MANCHESTER, N.H. -- Asked what, precisely, he objected to about yesterday's presidential announcement that all U.S. troops would be leaving Iraq by the end of the year, Mitt Romney responded with a series of questions of his own.
"I believe you should listen to the commanders on the ground and understand from them what the timetable is to transition entirely to the Iraqi military," he said. "And the reports from the administration up until this point have been that we would have a presence that would extend beyond December by virtue of putting in place a status of forces agreement. And that negotiation was underway. Why did it fall apart? Was the president's administration out-negotiated by Iraqi leaders? Was there failure to communicate the needs of their military and our own? Or was this simply a political recalculation? And we won't know the answer to that until we here from the commanders in the field as to what's the truth."
Yesterday, Romney's campaign issued a statement slamming the president's decision to draw-down troops an "astonishing failure to secure an orderly transition in Iraq," a position in line with that of much of the rest of the Republican Party, but which drew a sharp rebuke from President Obama's reelection campaign, which criticized Romney for not making clear his own timetable, and for his lack of foreign-policy experience overall.
"Mitt Romney’s foreign-policy experience is limited to his work as a finance executive shipping American jobs overseas,” concluded the Obama campaign.
In a brief but wide-ranging press conference in his campaign's New Hampshire headquarters, Romney also addressed critics who say he has been ignoring Iowa, and to a lesser extent, other early states in the primary calendar.
"You'll see me in the five early states quite a bit," he said. "Given the fact there are five states, and they're far apart, you can't get to all of them day after day after day, but you try to make a presence or showing in debates and in day campaigns, every time you get a chance to do so."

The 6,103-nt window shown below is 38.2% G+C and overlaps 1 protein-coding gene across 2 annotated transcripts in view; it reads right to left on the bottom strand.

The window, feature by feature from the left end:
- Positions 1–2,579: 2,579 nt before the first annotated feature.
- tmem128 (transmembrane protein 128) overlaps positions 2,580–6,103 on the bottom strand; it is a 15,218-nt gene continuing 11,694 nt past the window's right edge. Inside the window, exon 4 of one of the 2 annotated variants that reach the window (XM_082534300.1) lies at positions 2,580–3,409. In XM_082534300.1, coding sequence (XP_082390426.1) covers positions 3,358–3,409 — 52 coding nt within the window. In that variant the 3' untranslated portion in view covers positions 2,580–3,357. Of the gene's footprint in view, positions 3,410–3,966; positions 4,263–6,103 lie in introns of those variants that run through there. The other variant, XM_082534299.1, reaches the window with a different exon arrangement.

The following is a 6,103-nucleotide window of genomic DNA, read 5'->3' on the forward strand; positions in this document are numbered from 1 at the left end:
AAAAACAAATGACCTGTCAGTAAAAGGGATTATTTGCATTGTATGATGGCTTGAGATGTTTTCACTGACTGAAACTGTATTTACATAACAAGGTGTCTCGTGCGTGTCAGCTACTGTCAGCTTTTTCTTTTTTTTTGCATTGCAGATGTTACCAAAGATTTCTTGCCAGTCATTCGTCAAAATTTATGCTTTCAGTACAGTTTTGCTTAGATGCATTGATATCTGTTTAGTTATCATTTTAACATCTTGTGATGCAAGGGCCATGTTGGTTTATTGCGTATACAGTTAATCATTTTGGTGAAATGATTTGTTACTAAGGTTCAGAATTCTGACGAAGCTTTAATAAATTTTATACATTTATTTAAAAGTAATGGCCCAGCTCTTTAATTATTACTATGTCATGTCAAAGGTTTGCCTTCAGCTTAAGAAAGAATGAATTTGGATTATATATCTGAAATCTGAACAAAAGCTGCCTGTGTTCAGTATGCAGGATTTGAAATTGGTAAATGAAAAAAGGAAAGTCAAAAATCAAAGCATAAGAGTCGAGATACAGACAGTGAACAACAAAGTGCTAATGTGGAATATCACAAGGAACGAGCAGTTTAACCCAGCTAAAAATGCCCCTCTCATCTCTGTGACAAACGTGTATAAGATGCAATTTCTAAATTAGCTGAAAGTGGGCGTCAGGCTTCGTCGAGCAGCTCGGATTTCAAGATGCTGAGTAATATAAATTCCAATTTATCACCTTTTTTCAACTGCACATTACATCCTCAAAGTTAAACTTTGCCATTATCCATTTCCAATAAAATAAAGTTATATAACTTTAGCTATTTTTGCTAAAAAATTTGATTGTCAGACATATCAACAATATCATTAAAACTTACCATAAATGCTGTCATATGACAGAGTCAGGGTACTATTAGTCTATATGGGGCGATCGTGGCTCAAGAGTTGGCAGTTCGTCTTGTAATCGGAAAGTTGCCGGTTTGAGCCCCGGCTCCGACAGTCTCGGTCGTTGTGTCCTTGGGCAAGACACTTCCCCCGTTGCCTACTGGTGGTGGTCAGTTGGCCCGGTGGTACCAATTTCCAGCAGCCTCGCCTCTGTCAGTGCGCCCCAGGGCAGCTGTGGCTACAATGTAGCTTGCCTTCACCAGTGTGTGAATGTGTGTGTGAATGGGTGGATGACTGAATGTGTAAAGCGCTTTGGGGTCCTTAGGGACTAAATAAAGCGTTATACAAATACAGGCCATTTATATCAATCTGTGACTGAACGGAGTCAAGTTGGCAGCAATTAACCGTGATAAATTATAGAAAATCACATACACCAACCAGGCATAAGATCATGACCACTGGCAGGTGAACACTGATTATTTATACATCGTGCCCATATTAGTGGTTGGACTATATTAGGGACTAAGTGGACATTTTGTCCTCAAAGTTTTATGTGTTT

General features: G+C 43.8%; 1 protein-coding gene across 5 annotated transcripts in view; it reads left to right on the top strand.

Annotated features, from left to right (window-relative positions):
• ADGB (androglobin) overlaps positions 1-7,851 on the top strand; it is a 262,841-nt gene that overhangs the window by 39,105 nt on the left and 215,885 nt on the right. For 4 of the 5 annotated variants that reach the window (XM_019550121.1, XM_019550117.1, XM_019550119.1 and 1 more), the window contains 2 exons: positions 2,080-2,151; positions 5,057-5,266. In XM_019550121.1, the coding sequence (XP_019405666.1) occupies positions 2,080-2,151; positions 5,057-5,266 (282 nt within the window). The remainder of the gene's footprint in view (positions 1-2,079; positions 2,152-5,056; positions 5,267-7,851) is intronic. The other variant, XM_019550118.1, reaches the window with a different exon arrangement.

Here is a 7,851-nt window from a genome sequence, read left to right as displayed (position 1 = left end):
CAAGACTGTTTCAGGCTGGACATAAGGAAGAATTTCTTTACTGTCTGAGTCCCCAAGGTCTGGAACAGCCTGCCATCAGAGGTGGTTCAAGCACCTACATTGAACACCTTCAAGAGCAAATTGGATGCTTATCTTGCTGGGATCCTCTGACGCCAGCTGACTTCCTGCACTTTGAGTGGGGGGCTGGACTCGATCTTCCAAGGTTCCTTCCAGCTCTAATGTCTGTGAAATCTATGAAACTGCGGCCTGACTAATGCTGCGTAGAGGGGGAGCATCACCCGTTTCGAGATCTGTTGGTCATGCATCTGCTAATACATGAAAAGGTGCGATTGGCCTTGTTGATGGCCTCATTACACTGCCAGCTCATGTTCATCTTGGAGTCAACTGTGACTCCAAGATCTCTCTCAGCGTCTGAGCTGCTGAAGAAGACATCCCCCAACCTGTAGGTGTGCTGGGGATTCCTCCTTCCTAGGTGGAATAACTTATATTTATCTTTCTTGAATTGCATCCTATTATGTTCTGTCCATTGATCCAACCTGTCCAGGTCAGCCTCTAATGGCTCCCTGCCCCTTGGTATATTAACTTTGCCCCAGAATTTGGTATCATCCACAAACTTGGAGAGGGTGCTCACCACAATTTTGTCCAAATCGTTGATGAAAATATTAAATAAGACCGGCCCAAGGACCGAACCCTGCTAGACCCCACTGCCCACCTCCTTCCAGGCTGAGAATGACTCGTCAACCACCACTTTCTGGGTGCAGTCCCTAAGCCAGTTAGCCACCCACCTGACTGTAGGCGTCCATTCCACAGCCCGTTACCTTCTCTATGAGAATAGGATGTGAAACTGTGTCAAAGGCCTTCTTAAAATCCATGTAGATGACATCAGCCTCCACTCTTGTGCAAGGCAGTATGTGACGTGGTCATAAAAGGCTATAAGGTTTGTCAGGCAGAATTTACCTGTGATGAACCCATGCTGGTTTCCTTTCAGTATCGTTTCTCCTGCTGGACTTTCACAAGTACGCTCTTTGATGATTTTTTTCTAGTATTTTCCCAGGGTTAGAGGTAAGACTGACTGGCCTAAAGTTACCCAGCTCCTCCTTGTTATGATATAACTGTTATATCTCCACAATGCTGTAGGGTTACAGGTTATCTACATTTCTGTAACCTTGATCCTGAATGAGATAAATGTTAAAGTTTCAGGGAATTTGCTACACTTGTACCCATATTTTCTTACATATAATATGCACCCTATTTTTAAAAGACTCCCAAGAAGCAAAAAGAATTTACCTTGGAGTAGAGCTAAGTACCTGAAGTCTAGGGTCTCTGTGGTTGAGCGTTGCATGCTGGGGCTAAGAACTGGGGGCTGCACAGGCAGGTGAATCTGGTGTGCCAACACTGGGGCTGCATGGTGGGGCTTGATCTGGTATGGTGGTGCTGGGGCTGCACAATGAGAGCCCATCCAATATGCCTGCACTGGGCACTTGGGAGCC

Romney pointed out that he was in Iowa on Thursday and New Hampshire today.
"We'll be campaigning across the country," he said. "Ultimately, I plan to campaign for support in all 50 states."
Romney also weighed in on the controversy surrounding Florida Sen. Marco Rubio, whom the Washington Post reported his parents emigrated to the United States two years prior to Fidel Castro taking power, something Rubio hadn't made clear in a number of speeches and during his 2010 Senate campaign. Rubio, whose name is frequently floated as a possible vice presidential candidate, has denied he embellished his parents' back-story -- for political gain, and Romney stood firm in his support for Rubio.
“I have the highest respect for Marco Rubio," Romney said. "I think his family's history having come to this country speaks for itself. This is a family that came with nothing, and Marco Rubio and his family deserve the highest praise and recognition. I think the world of Marco Rubio -- support him entirely, and think that the effort to try and smear him was unfortunate and bogus.”
In the wake of last week's contentious debate exchanges with Texas Gov. Rick Perry, and the ensuing online ad war between the two camps, Romney was asked whether he believed Perry has the necessary tool kit, including the intelligence, to be president. Romney at first responded that he himself certainly did.
"I do," Romney laughed, before continuing. "I believe every single person on the stage in that last debate would do a better job than President Obama. If Rick Perry were the nominee, I'd be voting for him. I, of course, feel he's qualified, as I do the other people on the stage."
"I believe I'm the best-suited to beat president Obama and that's why I'm running," Romney added "So the other guys are fine, and gal, they're just fine, they're all qualified, but I don't think they bring as much to the table as I do, or I wouldn't be running for office."
Addressing the media before word of Nevada's decision to slide back it's caucus to Feb. 4 became public, Romney expressed confidence in New Hampshire Secretary of State Bill Gardner's ability to hold the line and protect New Hampshire's first-in-the-nation primary.
"I take my cue from Bill Gardner," Romney said. "I have a lot of confidence in the secretary of state here. He's done a fine job over the years. I have confidence he'll continue to do so, as a superb secretary of state. I hope this gets resolved in a way that is favorable, and I can tell you this: we will make sure that New Hampshire remains the first primary in the nation. The people of New Hampshire have invested years and attention to the process of selecting nominees, and that is something I want to protect."
Before the press conference, Romney seemed to be enjoying himself working the phones alongside his volunteers here. He placed several calls to supporters in different parts of the state, and to would-be supporters. Some calls appeared to more effective than others.
Reaching a wrong number, Romney asked the person on the other end if they had ever heard of Mitt Romney.
"It's me," Romney said. "I'm on the phone."